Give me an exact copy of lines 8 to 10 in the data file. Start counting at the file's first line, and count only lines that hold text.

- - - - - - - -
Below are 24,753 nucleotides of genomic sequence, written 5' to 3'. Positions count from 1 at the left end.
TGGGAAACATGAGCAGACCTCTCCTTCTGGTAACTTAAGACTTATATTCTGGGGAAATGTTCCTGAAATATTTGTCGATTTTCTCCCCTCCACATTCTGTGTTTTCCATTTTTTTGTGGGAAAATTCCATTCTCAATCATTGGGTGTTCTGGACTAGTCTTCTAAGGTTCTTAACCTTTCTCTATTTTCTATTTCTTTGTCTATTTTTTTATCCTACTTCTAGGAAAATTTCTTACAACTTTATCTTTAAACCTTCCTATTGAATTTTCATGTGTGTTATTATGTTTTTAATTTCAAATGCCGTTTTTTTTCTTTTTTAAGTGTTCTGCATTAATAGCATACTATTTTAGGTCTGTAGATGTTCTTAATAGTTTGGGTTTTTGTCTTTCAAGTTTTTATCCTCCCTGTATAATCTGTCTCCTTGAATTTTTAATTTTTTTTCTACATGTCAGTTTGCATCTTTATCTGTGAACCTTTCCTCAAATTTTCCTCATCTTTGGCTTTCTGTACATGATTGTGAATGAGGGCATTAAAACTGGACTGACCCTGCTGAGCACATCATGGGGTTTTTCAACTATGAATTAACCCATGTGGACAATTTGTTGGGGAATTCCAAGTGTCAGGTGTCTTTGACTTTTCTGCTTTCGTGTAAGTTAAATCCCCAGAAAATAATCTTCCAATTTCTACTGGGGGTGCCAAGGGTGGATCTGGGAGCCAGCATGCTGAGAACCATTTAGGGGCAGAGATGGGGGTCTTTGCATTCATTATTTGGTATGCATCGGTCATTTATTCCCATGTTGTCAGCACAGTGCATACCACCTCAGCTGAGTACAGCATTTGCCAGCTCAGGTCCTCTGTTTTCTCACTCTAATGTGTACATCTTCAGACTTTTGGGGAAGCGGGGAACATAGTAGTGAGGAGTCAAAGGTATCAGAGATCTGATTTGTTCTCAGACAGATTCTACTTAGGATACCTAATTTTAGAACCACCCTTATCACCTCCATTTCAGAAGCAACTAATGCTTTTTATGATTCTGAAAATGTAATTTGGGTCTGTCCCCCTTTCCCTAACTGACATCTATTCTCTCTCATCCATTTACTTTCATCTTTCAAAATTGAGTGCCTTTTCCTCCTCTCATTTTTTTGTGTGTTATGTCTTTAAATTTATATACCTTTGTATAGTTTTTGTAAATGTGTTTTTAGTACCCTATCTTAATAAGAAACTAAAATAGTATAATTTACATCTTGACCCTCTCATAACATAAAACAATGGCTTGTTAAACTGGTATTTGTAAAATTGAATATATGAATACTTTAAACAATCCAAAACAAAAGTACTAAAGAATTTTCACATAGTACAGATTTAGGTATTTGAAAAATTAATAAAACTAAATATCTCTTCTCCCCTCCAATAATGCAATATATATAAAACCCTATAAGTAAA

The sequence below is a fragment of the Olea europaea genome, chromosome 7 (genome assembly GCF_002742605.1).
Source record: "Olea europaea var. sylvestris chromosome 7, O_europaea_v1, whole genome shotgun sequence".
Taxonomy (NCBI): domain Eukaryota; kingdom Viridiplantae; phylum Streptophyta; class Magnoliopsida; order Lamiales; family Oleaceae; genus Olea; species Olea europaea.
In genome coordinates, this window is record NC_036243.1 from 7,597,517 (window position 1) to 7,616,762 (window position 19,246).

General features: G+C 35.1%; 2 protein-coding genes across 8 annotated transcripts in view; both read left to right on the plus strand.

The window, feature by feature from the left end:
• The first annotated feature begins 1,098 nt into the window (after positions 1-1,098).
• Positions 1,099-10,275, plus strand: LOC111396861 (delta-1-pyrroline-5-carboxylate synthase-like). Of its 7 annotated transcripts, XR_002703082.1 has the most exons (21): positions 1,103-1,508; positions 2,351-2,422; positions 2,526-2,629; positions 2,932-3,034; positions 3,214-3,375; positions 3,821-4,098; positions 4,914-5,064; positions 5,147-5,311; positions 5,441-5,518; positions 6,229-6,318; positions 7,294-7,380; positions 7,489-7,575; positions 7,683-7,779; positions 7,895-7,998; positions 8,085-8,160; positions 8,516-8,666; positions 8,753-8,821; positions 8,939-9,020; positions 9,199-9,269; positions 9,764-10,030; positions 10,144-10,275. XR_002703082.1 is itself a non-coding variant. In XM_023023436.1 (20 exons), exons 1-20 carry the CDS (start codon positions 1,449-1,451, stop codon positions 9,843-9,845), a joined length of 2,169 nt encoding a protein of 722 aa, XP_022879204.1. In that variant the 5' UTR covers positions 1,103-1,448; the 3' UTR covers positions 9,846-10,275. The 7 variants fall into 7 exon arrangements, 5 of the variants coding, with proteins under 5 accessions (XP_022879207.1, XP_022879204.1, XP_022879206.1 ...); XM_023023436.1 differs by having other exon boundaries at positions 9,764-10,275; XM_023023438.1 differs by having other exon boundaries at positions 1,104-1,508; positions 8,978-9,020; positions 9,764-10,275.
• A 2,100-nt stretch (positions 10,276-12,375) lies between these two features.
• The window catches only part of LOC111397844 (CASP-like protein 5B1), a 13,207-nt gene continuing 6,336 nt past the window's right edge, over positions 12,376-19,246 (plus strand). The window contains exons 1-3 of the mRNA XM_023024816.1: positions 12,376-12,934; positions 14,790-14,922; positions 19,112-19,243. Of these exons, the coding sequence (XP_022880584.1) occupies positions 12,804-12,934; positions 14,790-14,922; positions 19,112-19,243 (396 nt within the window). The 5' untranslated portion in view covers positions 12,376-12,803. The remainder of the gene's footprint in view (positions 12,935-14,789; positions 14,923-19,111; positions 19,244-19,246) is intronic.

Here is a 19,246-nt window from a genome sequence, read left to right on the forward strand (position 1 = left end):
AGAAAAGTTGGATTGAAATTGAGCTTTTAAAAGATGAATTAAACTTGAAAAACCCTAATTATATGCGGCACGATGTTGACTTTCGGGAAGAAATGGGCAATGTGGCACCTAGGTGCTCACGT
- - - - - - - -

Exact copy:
The window, feature by feature from the left end:
• The first annotated feature begins 1,098 nt into the window (after positions 1-1,098).
• Positions 1,099-10,275, plus strand: LOC111396861 (delta-1-pyrroline-5-carboxylate synthase-like). Of its 7 annotated transcripts, XR_002703082.1 has the most exons (21): positions 1,103-1,508; positions 2,351-2,422; positions 2,526-2,629; positions 2,932-3,034; positions 3,214-3,375; positions 3,821-4,098; positions 4,914-5,064; positions 5,147-5,311; positions 5,441-5,518; positions 6,229-6,318; positions 7,294-7,380; positions 7,489-7,575; positions 7,683-7,779; positions 7,895-7,998; positions 8,085-8,160; positions 8,516-8,666; positions 8,753-8,821; positions 8,939-9,020; positions 9,199-9,269; positions 9,764-10,030; positions 10,144-10,275. XR_002703082.1 is itself a non-coding variant. In XM_023023436.1 (20 exons), exons 1-20 carry the CDS (start codon positions 1,449-1,451, stop codon positions 9,843-9,845), a joined length of 2,169 nt encoding a protein of 722 aa, XP_022879204.1. In that variant the 5' UTR covers positions 1,103-1,448; the 3' UTR covers positions 9,846-10,275. The 7 variants fall into 7 exon arrangements, 5 of the variants coding, with proteins under 5 accessions (XP_022879207.1, XP_022879204.1, XP_022879206.1 ...); XM_023023436.1 differs by having other exon boundaries at positions 9,764-10,275; XM_023023438.1 differs by having other exon boundaries at positions 1,104-1,508; positions 8,978-9,020; positions 9,764-10,275.